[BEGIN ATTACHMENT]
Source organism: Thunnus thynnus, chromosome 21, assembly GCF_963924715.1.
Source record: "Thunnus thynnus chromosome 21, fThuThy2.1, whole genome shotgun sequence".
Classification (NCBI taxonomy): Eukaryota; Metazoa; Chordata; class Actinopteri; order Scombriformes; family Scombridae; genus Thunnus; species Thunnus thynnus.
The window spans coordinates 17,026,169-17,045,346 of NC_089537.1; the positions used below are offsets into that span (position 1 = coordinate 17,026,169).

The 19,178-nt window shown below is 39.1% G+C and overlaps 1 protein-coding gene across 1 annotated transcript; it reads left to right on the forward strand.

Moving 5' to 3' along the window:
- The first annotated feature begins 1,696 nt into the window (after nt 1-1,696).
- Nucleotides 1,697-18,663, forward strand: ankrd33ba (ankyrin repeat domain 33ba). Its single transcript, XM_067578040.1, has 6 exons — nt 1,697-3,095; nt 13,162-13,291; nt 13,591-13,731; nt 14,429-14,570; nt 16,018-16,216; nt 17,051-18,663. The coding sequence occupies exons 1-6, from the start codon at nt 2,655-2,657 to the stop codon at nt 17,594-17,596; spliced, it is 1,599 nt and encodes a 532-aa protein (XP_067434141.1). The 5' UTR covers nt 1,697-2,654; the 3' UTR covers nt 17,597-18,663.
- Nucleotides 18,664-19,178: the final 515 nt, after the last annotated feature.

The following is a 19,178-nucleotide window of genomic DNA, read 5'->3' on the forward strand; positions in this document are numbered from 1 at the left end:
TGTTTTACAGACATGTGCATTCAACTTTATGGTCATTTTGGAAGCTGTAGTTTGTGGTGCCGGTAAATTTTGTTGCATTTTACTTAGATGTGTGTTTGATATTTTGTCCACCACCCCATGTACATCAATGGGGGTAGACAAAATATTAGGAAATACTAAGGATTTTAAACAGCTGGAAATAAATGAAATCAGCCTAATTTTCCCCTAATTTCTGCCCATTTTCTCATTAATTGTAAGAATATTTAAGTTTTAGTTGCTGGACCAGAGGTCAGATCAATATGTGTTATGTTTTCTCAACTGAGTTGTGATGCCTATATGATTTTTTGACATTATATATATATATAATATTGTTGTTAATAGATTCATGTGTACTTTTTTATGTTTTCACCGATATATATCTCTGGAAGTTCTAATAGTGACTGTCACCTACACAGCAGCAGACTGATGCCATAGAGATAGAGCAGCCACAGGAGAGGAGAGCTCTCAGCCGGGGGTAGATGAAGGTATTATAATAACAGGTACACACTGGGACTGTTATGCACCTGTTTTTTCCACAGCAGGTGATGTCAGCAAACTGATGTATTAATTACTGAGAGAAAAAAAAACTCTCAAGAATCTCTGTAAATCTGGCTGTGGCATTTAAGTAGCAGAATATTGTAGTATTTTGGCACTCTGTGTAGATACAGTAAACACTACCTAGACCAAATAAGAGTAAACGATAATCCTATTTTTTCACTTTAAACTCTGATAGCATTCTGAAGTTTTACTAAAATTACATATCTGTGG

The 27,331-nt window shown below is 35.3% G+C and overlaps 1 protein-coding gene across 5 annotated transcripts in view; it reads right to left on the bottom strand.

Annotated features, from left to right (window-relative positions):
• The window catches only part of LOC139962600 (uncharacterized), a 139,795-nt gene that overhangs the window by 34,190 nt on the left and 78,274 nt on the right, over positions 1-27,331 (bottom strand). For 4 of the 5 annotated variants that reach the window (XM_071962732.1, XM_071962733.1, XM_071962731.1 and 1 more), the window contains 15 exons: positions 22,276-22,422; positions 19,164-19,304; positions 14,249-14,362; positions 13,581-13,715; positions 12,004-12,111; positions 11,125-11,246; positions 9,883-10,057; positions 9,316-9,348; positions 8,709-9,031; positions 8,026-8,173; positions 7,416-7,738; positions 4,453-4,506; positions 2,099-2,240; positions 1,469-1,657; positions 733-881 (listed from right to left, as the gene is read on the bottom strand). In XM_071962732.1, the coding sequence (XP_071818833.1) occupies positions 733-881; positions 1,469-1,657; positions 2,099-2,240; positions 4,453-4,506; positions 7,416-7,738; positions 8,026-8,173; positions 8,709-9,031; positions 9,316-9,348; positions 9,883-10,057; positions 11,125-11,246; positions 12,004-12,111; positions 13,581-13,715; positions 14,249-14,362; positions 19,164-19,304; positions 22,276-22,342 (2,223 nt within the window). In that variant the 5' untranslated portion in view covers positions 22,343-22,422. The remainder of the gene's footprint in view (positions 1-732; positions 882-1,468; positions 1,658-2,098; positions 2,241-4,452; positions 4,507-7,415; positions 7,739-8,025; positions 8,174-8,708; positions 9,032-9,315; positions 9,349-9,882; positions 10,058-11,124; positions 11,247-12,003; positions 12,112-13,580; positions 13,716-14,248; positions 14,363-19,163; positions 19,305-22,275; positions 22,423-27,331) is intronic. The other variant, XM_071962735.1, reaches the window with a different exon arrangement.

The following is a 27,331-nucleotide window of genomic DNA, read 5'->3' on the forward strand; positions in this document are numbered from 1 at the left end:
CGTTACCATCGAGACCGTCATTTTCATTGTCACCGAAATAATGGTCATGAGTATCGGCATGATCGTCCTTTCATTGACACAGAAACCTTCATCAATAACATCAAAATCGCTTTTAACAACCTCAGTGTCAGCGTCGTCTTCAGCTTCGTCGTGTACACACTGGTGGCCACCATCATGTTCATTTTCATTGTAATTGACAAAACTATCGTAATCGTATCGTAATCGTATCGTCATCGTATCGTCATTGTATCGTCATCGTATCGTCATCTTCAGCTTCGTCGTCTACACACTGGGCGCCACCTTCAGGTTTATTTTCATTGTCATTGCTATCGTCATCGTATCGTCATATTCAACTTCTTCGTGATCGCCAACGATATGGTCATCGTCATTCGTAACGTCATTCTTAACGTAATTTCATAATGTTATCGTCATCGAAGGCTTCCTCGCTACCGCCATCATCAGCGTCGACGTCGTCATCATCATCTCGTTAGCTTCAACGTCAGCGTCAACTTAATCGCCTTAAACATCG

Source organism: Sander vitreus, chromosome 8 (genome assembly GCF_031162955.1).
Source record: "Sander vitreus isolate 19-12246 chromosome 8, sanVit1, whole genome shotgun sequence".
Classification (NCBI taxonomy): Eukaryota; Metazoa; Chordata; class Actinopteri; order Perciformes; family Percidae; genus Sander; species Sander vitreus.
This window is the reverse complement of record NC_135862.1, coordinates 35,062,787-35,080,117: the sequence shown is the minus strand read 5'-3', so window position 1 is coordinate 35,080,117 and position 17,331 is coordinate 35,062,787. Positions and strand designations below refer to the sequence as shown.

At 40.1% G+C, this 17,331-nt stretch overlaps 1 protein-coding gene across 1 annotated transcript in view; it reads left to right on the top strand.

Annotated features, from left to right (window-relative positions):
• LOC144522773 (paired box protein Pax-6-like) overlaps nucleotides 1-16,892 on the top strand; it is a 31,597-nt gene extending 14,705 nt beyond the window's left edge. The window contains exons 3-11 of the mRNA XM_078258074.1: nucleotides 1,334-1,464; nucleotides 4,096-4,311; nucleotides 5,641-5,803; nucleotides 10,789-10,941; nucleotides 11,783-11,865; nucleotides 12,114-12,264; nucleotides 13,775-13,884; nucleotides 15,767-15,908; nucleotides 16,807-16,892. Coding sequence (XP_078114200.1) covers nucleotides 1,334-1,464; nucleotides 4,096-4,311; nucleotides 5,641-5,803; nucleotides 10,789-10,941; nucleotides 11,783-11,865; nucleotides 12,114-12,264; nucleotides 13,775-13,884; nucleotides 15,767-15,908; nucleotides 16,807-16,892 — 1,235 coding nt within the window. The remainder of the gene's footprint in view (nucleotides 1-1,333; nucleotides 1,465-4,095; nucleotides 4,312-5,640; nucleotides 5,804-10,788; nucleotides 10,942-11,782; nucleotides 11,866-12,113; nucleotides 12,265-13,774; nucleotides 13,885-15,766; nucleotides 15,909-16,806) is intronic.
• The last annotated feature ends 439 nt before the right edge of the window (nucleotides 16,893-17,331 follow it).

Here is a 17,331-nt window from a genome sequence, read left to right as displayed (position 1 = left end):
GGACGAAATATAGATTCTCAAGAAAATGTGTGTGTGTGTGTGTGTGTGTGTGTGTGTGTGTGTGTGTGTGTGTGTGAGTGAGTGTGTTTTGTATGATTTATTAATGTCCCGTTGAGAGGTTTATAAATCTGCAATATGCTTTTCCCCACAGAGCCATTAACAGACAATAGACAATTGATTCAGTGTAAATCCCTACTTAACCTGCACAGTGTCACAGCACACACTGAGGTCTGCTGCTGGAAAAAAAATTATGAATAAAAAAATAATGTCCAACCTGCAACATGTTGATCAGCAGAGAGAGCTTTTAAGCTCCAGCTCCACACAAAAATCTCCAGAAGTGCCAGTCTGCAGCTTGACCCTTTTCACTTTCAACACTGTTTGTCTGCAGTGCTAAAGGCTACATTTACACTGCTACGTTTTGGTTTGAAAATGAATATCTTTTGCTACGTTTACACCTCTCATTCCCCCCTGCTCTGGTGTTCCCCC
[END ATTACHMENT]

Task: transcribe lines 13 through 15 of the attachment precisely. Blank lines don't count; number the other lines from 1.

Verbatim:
Annotated features, from left to right (window-relative positions):
• The window catches only part of LOC139962600 (uncharacterized), a 139,795-nt gene that overhangs the window by 34,190 nt on the left and 78,274 nt on the right, over positions 1-27,331 (bottom strand). For 4 of the 5 annotated variants that reach the window (XM_071962732.1, XM_071962733.1, XM_071962731.1 and 1 more), the window contains 15 exons: positions 22,276-22,422; positions 19,164-19,304; positions 14,249-14,362; positions 13,581-13,715; positions 12,004-12,111; positions 11,125-11,246; positions 9,883-10,057; positions 9,316-9,348; positions 8,709-9,031; positions 8,026-8,173; positions 7,416-7,738; positions 4,453-4,506; positions 2,099-2,240; positions 1,469-1,657; positions 733-881 (listed from right to left, as the gene is read on the bottom strand). In XM_071962732.1, the coding sequence (XP_071818833.1) occupies positions 733-881; positions 1,469-1,657; positions 2,099-2,240; positions 4,453-4,506; positions 7,416-7,738; positions 8,026-8,173; positions 8,709-9,031; positions 9,316-9,348; positions 9,883-10,057; positions 11,125-11,246; positions 12,004-12,111; positions 13,581-13,715; positions 14,249-14,362; positions 19,164-19,304; positions 22,276-22,342 (2,223 nt within the window). In that variant the 5' untranslated portion in view covers positions 22,343-22,422. The remainder of the gene's footprint in view (positions 1-732; positions 882-1,468; positions 1,658-2,098; positions 2,241-4,452; positions 4,507-7,415; positions 7,739-8,025; positions 8,174-8,708; positions 9,032-9,315; positions 9,349-9,882; positions 10,058-11,124; positions 11,247-12,003; positions 12,112-13,580; positions 13,716-14,248; positions 14,363-19,163; positions 19,305-22,275; positions 22,423-27,331) is intronic. The other variant, XM_071962735.1, reaches the window with a different exon arrangement.

The following is a 27,331-nucleotide window of genomic DNA, read 5'->3' on the forward strand; positions in this document are numbered from 1 at the left end: